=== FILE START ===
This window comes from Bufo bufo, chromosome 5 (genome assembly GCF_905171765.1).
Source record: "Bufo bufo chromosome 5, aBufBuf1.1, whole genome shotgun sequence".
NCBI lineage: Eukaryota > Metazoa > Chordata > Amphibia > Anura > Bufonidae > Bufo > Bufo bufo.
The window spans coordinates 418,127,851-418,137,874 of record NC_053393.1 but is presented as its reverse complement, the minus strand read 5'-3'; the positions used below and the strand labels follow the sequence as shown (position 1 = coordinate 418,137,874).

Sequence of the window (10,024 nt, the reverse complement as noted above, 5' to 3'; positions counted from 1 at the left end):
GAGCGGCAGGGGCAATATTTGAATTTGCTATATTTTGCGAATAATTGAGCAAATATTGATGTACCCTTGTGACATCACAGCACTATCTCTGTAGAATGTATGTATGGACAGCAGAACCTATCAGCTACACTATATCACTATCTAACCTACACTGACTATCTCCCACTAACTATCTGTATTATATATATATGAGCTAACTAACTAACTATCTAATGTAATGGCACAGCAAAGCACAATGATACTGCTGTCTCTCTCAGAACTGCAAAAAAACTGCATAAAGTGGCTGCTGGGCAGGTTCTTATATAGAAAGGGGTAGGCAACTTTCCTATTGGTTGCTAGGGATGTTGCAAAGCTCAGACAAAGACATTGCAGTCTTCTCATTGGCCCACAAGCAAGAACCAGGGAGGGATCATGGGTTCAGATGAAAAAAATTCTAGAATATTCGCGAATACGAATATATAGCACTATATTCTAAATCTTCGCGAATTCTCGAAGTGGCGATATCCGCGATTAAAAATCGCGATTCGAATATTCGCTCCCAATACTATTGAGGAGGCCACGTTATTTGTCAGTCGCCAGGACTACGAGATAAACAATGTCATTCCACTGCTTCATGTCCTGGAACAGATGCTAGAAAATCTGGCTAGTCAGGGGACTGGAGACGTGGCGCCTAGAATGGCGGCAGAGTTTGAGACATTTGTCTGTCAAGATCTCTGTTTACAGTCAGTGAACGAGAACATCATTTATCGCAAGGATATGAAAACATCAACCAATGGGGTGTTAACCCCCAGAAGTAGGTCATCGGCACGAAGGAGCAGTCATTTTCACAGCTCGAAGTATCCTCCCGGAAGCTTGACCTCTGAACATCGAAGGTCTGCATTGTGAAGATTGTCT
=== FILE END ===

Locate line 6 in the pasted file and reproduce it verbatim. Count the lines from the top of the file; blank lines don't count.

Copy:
GAGCGGCAGGGGCAATATTTGAATTTGCTATATTTTGCGAATAATTGAGCAAATATTGATGTACCCTTGTGACATCACAGCACTATCTCTGTAGAATGTATGTATGGACAGCAGAACCTATCAGCTACACTATATCACTATCTAACCTACACTGACTATCTCCCACTAACTATCTGTATTATATATATATGAGCTAACTAACTAACTATCTAATGTAATGGCACAGCAAAGCACAATGATACTGCTGTCTCTCTCAGAACTGCAAAAAAACTGCATAAAGTGGCTGCTGGGCAGGTTCTTATATAGAAAGGGGTAGGCAACTTTCCTATTGGTTGCTAGGGATGTTGCAAAGCTCAGACAAAGACATTGCAGTCTTCTCATTGGCCCACAAGCAAGAACCAGGGAGGGATCATGGGTTCAGATGAAAAAAATTCTAGAATATTCGCGAATACGAATATATAGCACTATATTCTAAATCTTCGCGAATTCTCGAAGTGGCGATATCCGCGATTAAAAATCGCGATTCGAATATTCGCTCCCAATACTATTGAGGAGGCCACGTTATTTGTCAGTCGCCAGGACTACGAGATAAACAATGTCATTCCACTGCTTCATGTCCTGGAACAGATGCTAGAAAATCTGGCTAGTCAGGGGACTGGAGACGTGGCGCCTAGAATGGCGGCAGAGTTTGAGACATTTGTCTGTCAAGATCTCTGTTTACAGTCAGTGAACGAGAACATCATTTATCGCAAGGATATGAAAACATCAACCAATGGGGTGTTAACCCCCAGAAGTAGGTCATCGGCACGAAGGAGCAGTCATTTTCACAGCTCGAAGTATCCTCCCGGAAGCTTGACCTCTGAACATCGAAGGTCTGCATTGTGAAGATTGTCT